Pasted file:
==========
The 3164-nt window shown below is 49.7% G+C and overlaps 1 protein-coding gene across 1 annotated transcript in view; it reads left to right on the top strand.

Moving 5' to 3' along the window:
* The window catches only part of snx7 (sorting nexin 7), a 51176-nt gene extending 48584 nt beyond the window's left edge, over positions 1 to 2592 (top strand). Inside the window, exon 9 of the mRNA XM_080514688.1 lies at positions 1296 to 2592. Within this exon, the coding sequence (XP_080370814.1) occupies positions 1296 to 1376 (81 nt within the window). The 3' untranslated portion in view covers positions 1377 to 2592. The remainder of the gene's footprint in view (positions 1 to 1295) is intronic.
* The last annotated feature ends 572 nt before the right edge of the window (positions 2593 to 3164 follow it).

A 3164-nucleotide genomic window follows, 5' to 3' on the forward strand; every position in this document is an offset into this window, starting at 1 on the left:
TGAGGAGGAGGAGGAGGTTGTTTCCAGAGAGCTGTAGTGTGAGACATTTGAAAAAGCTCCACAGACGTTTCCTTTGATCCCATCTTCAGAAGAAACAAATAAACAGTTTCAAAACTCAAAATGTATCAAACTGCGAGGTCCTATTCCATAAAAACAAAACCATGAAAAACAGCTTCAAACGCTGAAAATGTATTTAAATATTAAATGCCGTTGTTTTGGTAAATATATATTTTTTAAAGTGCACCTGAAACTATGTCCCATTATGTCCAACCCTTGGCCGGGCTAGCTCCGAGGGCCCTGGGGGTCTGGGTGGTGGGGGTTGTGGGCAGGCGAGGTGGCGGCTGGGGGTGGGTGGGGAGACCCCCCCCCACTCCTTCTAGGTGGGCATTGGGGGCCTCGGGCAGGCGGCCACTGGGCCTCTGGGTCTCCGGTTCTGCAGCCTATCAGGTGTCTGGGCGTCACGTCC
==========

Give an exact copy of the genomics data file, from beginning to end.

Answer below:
The 3164-nt window shown below is 49.7% G+C and overlaps 1 protein-coding gene across 1 annotated transcript in view; it reads left to right on the top strand.

Moving 5' to 3' along the window:
* The window catches only part of snx7 (sorting nexin 7), a 51176-nt gene extending 48584 nt beyond the window's left edge, over positions 1 to 2592 (top strand). Inside the window, exon 9 of the mRNA XM_080514688.1 lies at positions 1296 to 2592. Within this exon, the coding sequence (XP_080370814.1) occupies positions 1296 to 1376 (81 nt within the window). The 3' untranslated portion in view covers positions 1377 to 2592. The remainder of the gene's footprint in view (positions 1 to 1295) is intronic.
* The last annotated feature ends 572 nt before the right edge of the window (positions 2593 to 3164 follow it).

A 3164-nucleotide genomic window follows, 5' to 3' on the forward strand; every position in this document is an offset into this window, starting at 1 on the left:
TGAGGAGGAGGAGGAGGTTGTTTCCAGAGAGCTGTAGTGTGAGACATTTGAAAAAGCTCCACAGACGTTTCCTTTGATCCCATCTTCAGAAGAAACAAATAAACAGTTTCAAAACTCAAAATGTATCAAACTGCGAGGTCCTATTCCATAAAAACAAAACCATGAAAAACAGCTTCAAACGCTGAAAATGTATTTAAATATTAAATGCCGTTGTTTTGGTAAATATATATTTTTTAAAGTGCACCTGAAACTATGTCCCATTATGTCCAACCCTTGGCCGGGCTAGCTCCGAGGGCCCTGGGGGTCTGGGTGGTGGGGGTTGTGGGCAGGCGAGGTGGCGGCTGGGGGTGGGTGGGGAGACCCCCCCCCACTCCTTCTAGGTGGGCATTGGGGGCCTCGGGCAGGCGGCCACTGGGCCTCTGGGTCTCCGGTTCTGCAGCCTATCAGGTGTCTGGGCGTCACGTCC